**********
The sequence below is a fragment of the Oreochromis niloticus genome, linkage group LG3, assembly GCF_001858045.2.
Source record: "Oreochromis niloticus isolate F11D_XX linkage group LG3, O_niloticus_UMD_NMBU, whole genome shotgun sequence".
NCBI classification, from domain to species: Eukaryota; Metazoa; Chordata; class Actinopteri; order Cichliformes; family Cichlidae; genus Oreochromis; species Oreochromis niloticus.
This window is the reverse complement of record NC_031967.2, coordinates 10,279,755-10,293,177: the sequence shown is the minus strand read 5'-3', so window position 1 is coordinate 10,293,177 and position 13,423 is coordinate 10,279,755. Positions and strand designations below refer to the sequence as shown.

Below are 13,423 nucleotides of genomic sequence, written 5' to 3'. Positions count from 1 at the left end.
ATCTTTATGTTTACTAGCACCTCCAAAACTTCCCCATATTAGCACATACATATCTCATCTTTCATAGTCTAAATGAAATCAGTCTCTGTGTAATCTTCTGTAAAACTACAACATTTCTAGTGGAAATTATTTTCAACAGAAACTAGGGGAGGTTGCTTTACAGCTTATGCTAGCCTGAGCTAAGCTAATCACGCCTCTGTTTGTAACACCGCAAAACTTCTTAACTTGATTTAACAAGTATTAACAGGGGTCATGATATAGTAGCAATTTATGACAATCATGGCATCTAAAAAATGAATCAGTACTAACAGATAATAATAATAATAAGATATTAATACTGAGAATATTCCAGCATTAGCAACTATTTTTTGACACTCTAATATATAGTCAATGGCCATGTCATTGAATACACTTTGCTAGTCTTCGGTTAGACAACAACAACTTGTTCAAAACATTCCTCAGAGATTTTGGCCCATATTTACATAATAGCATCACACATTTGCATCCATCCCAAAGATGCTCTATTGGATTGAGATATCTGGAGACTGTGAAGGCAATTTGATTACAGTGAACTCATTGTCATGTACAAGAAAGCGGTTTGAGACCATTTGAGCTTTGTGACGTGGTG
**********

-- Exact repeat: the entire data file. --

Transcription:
The sequence below is a fragment of the Oreochromis niloticus genome, linkage group LG3, assembly GCF_001858045.2.
Source record: "Oreochromis niloticus isolate F11D_XX linkage group LG3, O_niloticus_UMD_NMBU, whole genome shotgun sequence".
NCBI classification, from domain to species: Eukaryota; Metazoa; Chordata; class Actinopteri; order Cichliformes; family Cichlidae; genus Oreochromis; species Oreochromis niloticus.
This window is the reverse complement of record NC_031967.2, coordinates 10,279,755-10,293,177: the sequence shown is the minus strand read 5'-3', so window position 1 is coordinate 10,293,177 and position 13,423 is coordinate 10,279,755. Positions and strand designations below refer to the sequence as shown.

Below are 13,423 nucleotides of genomic sequence, written 5' to 3'. Positions count from 1 at the left end.
ATCTTTATGTTTACTAGCACCTCCAAAACTTCCCCATATTAGCACATACATATCTCATCTTTCATAGTCTAAATGAAATCAGTCTCTGTGTAATCTTCTGTAAAACTACAACATTTCTAGTGGAAATTATTTTCAACAGAAACTAGGGGAGGTTGCTTTACAGCTTATGCTAGCCTGAGCTAAGCTAATCACGCCTCTGTTTGTAACACCGCAAAACTTCTTAACTTGATTTAACAAGTATTAACAGGGGTCATGATATAGTAGCAATTTATGACAATCATGGCATCTAAAAAATGAATCAGTACTAACAGATAATAATAATAATAAGATATTAATACTGAGAATATTCCAGCATTAGCAACTATTTTTTGACACTCTAATATATAGTCAATGGCCATGTCATTGAATACACTTTGCTAGTCTTCGGTTAGACAACAACAACTTGTTCAAAACATTCCTCAGAGATTTTGGCCCATATTTACATAATAGCATCACACATTTGCATCCATCCCAAAGATGCTCTATTGGATTGAGATATCTGGAGACTGTGAAGGCAATTTGATTACAGTGAACTCATTGTCATGTACAAGAAAGCGGTTTGAGACCATTTGAGCTTTGTGACGTGGTG